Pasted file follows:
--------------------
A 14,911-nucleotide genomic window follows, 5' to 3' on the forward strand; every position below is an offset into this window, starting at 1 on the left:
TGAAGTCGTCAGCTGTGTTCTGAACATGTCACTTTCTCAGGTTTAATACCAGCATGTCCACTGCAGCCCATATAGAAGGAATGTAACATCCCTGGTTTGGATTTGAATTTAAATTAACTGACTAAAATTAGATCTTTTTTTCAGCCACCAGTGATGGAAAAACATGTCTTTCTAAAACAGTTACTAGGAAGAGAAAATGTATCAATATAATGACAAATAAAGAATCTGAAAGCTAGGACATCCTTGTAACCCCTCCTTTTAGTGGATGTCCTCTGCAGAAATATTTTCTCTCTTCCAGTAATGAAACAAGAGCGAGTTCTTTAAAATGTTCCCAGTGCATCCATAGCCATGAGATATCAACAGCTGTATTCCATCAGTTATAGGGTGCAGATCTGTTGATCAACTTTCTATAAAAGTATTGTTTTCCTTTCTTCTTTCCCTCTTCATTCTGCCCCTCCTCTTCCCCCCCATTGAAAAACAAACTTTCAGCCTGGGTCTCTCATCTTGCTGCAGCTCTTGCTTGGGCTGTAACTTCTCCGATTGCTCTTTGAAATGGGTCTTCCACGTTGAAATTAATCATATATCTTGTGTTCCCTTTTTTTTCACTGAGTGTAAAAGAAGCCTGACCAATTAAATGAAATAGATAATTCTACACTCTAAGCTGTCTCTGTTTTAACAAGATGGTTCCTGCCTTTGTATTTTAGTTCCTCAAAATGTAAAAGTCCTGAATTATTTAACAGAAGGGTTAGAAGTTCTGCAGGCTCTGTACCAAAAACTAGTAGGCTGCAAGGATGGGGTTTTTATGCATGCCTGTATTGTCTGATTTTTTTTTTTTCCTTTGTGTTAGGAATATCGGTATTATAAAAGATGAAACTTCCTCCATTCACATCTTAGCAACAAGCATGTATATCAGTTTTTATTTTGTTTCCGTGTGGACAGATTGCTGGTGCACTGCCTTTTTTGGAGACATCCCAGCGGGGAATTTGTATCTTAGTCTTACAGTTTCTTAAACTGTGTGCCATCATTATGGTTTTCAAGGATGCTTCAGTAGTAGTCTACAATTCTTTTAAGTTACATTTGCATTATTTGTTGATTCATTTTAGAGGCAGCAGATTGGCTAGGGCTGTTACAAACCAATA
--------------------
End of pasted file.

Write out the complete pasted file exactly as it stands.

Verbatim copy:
A 14,911-nucleotide genomic window follows, 5' to 3' on the forward strand; every position below is an offset into this window, starting at 1 on the left:
TGAAGTCGTCAGCTGTGTTCTGAACATGTCACTTTCTCAGGTTTAATACCAGCATGTCCACTGCAGCCCATATAGAAGGAATGTAACATCCCTGGTTTGGATTTGAATTTAAATTAACTGACTAAAATTAGATCTTTTTTTCAGCCACCAGTGATGGAAAAACATGTCTTTCTAAAACAGTTACTAGGAAGAGAAAATGTATCAATATAATGACAAATAAAGAATCTGAAAGCTAGGACATCCTTGTAACCCCTCCTTTTAGTGGATGTCCTCTGCAGAAATATTTTCTCTCTTCCAGTAATGAAACAAGAGCGAGTTCTTTAAAATGTTCCCAGTGCATCCATAGCCATGAGATATCAACAGCTGTATTCCATCAGTTATAGGGTGCAGATCTGTTGATCAACTTTCTATAAAAGTATTGTTTTCCTTTCTTCTTTCCCTCTTCATTCTGCCCCTCCTCTTCCCCCCCATTGAAAAACAAACTTTCAGCCTGGGTCTCTCATCTTGCTGCAGCTCTTGCTTGGGCTGTAACTTCTCCGATTGCTCTTTGAAATGGGTCTTCCACGTTGAAATTAATCATATATCTTGTGTTCCCTTTTTTTTCACTGAGTGTAAAAGAAGCCTGACCAATTAAATGAAATAGATAATTCTACACTCTAAGCTGTCTCTGTTTTAACAAGATGGTTCCTGCCTTTGTATTTTAGTTCCTCAAAATGTAAAAGTCCTGAATTATTTAACAGAAGGGTTAGAAGTTCTGCAGGCTCTGTACCAAAAACTAGTAGGCTGCAAGGATGGGGTTTTTATGCATGCCTGTATTGTCTGATTTTTTTTTTTTCCTTTGTGTTAGGAATATCGGTATTATAAAAGATGAAACTTCCTCCATTCACATCTTAGCAACAAGCATGTATATCAGTTTTTATTTTGTTTCCGTGTGGACAGATTGCTGGTGCACTGCCTTTTTTGGAGACATCCCAGCGGGGAATTTGTATCTTAGTCTTACAGTTTCTTAAACTGTGTGCCATCATTATGGTTTTCAAGGATGCTTCAGTAGTAGTCTACAATTCTTTTAAGTTACATTTGCATTATTTGTTGATTCATTTTAGAGGCAGCAGATTGGCTAGGGCTGTTACAAACCAATA